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What If the Earth Was Inside Out? | Unveiled

VOICE OVER: Noah Baum WRITTEN BY: Dylan Musselman
Of all the planets in our solar system, Earth is uniquely friendly to life. It's in a habitable zone around our sun, has enough water, and has an atmosphere to protect us from harmful solar rays. It seems like our planet is perfectly set up to support us, but what if everything suddenly swapped? In this video, Unveiled finds out what would happen if Earth was inside out...
Transcript

What If Earth Was Inside Out?


Of all the planets in our solar system, Earth is uniquely friendly to life. It’s in a habitable zone around our sun, has enough water, and has an atmosphere to protect us from harmful solar rays. It seems like our planet is perfectly set up to support us, but what if everything suddenly swapped?

This is Unveiled and today we’re answering the extraordinary question; What if Earth was inside out?

Obviously, the chances of this particular hypothetical actually happening are basically zero… but the concept does reveal a lot about life and why we’re here. The Earth’s surface is around 70% water so, when our world turns inside out, most of what’s pushed to the core will be our oceans. These and the land masses known as continents are what make up the Earth’s crust, a relatively small portion of the entire planet, as it’s only between three and forty-six miles thick.

This crust is divided into tectonic plates that rest atop the Earth’s mantle. The mantle stretches some 1,800 miles down and is formed of superheated rocks that rise and fall with varying temperatures. It’s mainly solid, but in the hotter regions is a thick and gloopy substance. The rising and falling motion of the mantle is what moves the tectonic plates around, which produces earthquakes and, when cracks are forced through, volcanoes. Beneath the mantle the Earth has two grades of “core”: an outer, liquid metal layer surrounding an even hotter, solid metal inner core. This inner core is still 70% the size of our moon, with a radius of 760 miles - meaning we’re still dealing with very large masses even in the planet’s middle.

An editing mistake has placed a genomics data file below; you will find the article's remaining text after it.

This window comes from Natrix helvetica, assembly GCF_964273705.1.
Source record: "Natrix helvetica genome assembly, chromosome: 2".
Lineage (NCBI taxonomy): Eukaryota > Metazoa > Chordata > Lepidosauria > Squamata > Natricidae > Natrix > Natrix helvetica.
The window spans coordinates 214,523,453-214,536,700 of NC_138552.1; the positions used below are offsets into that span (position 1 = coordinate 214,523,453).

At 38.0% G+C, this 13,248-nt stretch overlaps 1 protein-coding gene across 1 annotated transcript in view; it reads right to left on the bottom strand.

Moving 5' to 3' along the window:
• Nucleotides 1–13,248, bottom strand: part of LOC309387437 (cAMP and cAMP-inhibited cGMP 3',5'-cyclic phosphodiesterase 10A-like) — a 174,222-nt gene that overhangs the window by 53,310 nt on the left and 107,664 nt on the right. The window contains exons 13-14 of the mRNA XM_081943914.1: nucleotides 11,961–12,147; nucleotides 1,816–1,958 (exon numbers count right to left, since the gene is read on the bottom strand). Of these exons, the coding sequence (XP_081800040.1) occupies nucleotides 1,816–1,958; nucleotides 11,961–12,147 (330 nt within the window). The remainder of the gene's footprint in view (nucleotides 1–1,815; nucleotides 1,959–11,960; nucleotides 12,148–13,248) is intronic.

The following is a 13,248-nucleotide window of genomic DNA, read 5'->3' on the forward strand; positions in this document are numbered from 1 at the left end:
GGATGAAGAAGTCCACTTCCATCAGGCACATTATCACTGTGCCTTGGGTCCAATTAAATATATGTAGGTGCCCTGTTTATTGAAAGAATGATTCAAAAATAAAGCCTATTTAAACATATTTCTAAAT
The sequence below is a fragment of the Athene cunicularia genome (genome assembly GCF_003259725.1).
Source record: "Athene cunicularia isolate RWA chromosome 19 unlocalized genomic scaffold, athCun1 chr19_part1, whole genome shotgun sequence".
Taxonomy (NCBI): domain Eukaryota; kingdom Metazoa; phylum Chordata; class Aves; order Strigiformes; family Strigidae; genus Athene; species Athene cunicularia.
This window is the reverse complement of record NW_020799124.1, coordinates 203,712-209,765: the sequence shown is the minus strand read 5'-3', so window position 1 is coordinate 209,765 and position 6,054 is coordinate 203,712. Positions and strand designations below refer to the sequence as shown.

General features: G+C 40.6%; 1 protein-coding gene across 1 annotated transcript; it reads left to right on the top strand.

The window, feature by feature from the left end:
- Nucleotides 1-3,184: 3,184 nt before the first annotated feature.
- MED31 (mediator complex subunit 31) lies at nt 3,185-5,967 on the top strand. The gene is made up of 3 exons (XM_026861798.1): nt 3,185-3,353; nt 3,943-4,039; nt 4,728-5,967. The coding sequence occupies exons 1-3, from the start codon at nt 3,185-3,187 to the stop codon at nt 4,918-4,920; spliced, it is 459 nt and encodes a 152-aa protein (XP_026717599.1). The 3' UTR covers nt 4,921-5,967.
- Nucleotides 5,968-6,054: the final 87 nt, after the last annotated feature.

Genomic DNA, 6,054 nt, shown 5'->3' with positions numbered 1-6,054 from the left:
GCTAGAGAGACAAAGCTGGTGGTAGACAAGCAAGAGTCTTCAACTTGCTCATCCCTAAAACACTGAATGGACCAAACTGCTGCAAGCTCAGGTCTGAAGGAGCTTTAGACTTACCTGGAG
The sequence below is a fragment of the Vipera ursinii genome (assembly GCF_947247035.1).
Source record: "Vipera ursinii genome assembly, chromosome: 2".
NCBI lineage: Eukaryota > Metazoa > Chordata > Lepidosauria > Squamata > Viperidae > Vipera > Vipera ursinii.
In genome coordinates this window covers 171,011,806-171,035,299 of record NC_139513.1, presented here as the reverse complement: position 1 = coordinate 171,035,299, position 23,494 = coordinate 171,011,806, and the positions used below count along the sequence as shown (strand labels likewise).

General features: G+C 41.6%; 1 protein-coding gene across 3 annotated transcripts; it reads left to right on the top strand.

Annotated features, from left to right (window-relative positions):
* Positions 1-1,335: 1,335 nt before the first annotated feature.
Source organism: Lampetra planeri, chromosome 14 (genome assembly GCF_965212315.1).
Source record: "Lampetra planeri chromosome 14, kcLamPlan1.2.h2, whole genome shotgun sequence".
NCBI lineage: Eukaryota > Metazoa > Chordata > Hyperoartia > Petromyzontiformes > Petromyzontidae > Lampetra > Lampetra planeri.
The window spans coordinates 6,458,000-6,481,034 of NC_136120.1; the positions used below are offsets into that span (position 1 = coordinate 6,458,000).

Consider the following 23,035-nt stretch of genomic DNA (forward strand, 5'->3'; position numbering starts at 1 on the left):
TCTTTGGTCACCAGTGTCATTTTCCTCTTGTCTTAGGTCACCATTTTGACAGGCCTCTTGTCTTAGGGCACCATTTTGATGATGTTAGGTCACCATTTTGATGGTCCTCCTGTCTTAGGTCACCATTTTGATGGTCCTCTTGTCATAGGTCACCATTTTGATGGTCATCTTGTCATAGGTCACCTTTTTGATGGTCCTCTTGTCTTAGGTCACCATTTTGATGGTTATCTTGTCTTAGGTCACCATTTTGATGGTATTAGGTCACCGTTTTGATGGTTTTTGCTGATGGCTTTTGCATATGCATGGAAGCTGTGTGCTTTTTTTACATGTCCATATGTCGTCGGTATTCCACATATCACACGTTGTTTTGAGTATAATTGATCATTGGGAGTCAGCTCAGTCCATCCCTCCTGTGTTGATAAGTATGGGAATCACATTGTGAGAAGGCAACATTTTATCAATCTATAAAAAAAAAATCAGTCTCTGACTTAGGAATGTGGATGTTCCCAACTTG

So, as the Earth is turned inside out, what happens in the centre first of all? Every piece of solid matter that we can see gets compressed down into the planet’s core - pressurized with a tremendous force. Right now, pressure in the core is about 330-360 gigapascals, which is 3.3 -3.6 million Atmospheres. The average pressure we feel on the surface today is just one Atmosphere. Deep-sea divers have experienced pressure of up to thirty-three Atmospheres - but that’s the known limit for human beings. Some fish and creatures at the bottom of the sea withstand pressures of 800 Atmospheres - but even they would be doomed. Forced deep into the core, every living being on the Earth’s surface would be instantly crushed down into minute points - dusty remnants of what they were. And then, after we’re crushed, life on Earth would find itself processed into a kind of metallized soup.

Water undergoes a slightly different ordeal, but the final outcome is similar. What were once the oceans would also be exposed to unfathomable pressure but, seeing as the planet’s hottest parts - the inner and outer core - are now at the surface, the Earth’s centre would briefly freeze into various grades of ice. All too quickly, though, that ice would also metallize into a soupy compound and, over time as the temperatures naturally rise, the new core begins to resemble the old. The ruthless conditions first turn us into dust and the oceans into ice, before turning everything into solid, lifeless metal.